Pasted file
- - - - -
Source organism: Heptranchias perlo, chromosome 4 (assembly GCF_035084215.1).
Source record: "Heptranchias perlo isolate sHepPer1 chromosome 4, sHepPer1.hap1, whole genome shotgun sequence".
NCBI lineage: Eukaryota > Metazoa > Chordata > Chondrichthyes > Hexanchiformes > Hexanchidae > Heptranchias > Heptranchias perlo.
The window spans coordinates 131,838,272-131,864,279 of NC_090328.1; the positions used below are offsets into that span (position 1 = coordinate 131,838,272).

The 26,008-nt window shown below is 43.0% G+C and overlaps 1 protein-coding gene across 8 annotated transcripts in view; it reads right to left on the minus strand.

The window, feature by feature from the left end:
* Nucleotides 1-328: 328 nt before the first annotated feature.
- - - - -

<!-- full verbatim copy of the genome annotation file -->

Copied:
Source organism: Heptranchias perlo, chromosome 4 (assembly GCF_035084215.1).
Source record: "Heptranchias perlo isolate sHepPer1 chromosome 4, sHepPer1.hap1, whole genome shotgun sequence".
NCBI lineage: Eukaryota > Metazoa > Chordata > Chondrichthyes > Hexanchiformes > Hexanchidae > Heptranchias > Heptranchias perlo.
The window spans coordinates 131,838,272-131,864,279 of NC_090328.1; the positions used below are offsets into that span (position 1 = coordinate 131,838,272).

The 26,008-nt window shown below is 43.0% G+C and overlaps 1 protein-coding gene across 8 annotated transcripts in view; it reads right to left on the minus strand.

The window, feature by feature from the left end:
* Nucleotides 1-328: 328 nt before the first annotated feature.